I've long been writing about the microspace revolution: the gradual supplementation and even replacement of large satellites by increasingly smaller craft, enabled both by miniaturization and by new ways of thinking about space. Technology and thinking have to advance hand in hand for a revolution to take hold. After several false starts, this one is on its way, enabled in large part by the CubeSat, a satellite "bus" or frame 10 centimeters square.
This NBC News Report covers some of the recent developments. A "space agency" is no longer authomatically defined as a large government organization: it can be a university or a high school group with a CubeSat kit costing in the low tens of thousands of dollars and some ingenuity. Commercially available electronics, as in smartphones, are one element being put to use: NASA has already flown a satellite with a smartphone component as the on-board computer.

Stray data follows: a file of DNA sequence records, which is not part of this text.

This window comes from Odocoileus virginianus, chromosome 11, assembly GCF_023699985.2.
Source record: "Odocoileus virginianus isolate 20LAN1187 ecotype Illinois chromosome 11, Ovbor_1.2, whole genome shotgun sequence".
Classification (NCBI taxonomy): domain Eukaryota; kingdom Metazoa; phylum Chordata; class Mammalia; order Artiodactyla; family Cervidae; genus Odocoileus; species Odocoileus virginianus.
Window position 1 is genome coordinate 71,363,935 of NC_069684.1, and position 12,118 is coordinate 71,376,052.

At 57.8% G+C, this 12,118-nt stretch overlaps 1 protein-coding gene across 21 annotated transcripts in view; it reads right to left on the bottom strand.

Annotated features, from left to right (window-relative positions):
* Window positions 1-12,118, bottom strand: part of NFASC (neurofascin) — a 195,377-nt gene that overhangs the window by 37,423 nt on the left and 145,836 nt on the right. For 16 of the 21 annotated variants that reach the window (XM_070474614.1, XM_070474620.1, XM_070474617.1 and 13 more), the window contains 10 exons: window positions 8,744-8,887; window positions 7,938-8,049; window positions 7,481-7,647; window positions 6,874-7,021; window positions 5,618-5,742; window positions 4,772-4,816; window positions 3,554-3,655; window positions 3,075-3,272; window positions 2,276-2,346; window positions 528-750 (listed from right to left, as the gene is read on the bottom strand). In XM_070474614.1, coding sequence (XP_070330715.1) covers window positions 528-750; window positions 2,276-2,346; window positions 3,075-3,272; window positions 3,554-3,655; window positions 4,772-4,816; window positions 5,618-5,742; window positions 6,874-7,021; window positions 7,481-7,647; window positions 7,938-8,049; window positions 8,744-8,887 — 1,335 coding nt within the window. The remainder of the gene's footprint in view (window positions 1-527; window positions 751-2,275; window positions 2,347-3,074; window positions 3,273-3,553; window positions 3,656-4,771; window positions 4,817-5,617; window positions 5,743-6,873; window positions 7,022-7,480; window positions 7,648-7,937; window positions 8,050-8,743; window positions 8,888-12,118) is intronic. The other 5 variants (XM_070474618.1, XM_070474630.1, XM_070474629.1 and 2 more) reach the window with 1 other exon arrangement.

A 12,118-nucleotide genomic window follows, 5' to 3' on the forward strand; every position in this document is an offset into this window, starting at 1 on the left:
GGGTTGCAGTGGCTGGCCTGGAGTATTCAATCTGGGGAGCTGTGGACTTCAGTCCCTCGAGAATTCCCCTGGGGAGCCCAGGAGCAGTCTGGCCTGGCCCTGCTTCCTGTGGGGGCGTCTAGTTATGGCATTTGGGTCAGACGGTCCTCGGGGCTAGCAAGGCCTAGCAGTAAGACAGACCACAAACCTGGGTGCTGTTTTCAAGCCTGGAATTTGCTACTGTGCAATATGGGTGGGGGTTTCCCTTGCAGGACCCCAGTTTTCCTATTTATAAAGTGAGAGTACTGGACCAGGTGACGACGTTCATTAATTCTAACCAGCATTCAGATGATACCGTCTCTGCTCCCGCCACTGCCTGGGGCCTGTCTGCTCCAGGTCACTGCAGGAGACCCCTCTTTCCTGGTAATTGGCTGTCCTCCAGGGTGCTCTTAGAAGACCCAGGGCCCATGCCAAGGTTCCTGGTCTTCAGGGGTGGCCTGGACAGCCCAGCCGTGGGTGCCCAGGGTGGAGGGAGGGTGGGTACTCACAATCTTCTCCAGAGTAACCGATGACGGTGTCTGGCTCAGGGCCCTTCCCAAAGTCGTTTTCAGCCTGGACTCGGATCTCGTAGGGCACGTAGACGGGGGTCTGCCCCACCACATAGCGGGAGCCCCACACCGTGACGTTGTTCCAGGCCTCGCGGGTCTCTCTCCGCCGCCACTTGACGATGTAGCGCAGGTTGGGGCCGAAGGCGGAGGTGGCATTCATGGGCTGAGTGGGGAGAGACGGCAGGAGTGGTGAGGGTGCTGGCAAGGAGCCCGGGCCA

No, microsatellites and nanosatellites (CubeSats are the latter) can't do everything. They do not yet have the ability to form precise "virtual apertures" for radar and communications uses. But what they can do is amazing, and it's only going to grow.
Image: NASA CubeSat. This one is closed up for launch: after deployment, CubeSats can unfold antrennas, solar cells, or even solar sails.
NASA Initiative to build educational CubeSats.